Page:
FabricFAST rolls out a best-practice resource hierarchy for a Cloud Landing Zone. A hierarchy that fits many companies is applied by default. It is divided into common branches like networking or security. A “Teams” branch contains all end-user projects. It can be easily customized via input variables (also see Tenant Provisioning below). Applying a completely different structure requires adaption to the Terraform files. For other hierarchy structures, you can also use blueprints provided outside the context of fast stages, see “example foundations”.Learn More
- GCP CFT - Example Foundation
The FCT Example Foundation rolls out a best-practice resource hierarchy for a Cloud Landing Zone. It only rolls out one specific resource hierarchy, which is separated by environment (dev, non-prod, prod). Using custom hierarchies must be implemented on your own.Learn More
- GCP Setup Checklist
You can pick from 4 different hierarchies, which makes it quite easy to find a hierarchy that matches your needs. Using even more custom ones is also possible by adapting the generated Terraform code in the end.Learn More
- Azure LZ accelerator - ES
It creates a nice resource hierarchy with different levels. There is Platform MG which is dedicated to all the services and resources which need to be managed centrally. And the Landing Zones MG for the environments with internal or external connections.Learn More
- Azure LZ Terraform module - ES
The resource hierarchy it creates is based on the Azure landing zone conceptual architecture as part of the “Core Resources ”. The hierarchy is meant to be customized under the Landing zones level.Learn More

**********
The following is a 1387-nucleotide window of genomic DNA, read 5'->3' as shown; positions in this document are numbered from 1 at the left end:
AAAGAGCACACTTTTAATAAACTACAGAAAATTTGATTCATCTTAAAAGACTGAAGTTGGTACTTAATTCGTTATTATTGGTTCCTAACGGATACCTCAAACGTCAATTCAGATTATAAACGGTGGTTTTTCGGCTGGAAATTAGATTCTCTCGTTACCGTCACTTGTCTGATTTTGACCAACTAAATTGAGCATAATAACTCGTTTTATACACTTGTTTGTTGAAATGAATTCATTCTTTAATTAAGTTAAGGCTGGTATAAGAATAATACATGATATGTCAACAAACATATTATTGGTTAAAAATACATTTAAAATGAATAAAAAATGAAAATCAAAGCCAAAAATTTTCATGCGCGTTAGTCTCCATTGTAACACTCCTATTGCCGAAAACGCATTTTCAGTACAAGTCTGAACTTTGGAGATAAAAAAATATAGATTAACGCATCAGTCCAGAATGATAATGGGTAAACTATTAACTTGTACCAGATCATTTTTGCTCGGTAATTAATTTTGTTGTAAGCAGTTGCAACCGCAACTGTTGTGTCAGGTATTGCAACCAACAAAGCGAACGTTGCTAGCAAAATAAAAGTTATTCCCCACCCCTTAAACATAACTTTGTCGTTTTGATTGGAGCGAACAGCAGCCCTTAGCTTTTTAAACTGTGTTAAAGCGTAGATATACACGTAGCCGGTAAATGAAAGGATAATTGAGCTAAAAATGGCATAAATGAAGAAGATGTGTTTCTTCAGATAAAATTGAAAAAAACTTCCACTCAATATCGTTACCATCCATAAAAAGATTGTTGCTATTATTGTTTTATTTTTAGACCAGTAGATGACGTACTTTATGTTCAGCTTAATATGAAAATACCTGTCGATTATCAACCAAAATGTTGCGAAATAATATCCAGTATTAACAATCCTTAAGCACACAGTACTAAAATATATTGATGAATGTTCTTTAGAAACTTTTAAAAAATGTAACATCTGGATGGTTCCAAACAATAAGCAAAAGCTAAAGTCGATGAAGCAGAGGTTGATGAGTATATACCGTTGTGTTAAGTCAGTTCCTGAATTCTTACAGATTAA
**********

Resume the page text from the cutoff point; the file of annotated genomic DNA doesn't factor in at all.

- Azure CAF Terraform Modules
The resource hierarchy it creates is also based on the Azure landing zone conceptual architecture as part of the “Core Resources ”. The hierarchy is meant to be customized under the Landing zones level.Learn More
- AWS Control Tower with Account Factory
Creates 2 Organizational units (OUs), Security and Sandbox. It also creates 3 shared accounts; a standalone management account (not belonging to an OU), and log archive and security audit in the Security OU. The Sandbox OU remains empty to contain the new provisioned accounts. You can create new OUs based on your desired structure. They will be governed by CT. AWS also offers a sample hierarchy with additional OUs that you can manually include.Learn More
- AWS Control Tower with AFT
Additional to what CT provides, AFT offers a GitOps approach to provision accounts under specified OUs through an automated workflow.Learn More
- AWS Landing Zone Accelerator
By default it creates 2 OUs, Infrastructure and Security. You can easily define more OUs in the config. Another great feature it provides is the option to use a Quarantine OU where almost everything is forbidden. It is used for newly created accounts that are still under construction by the accelerator. That way unintended access or changes during creation can be avoided.Learn More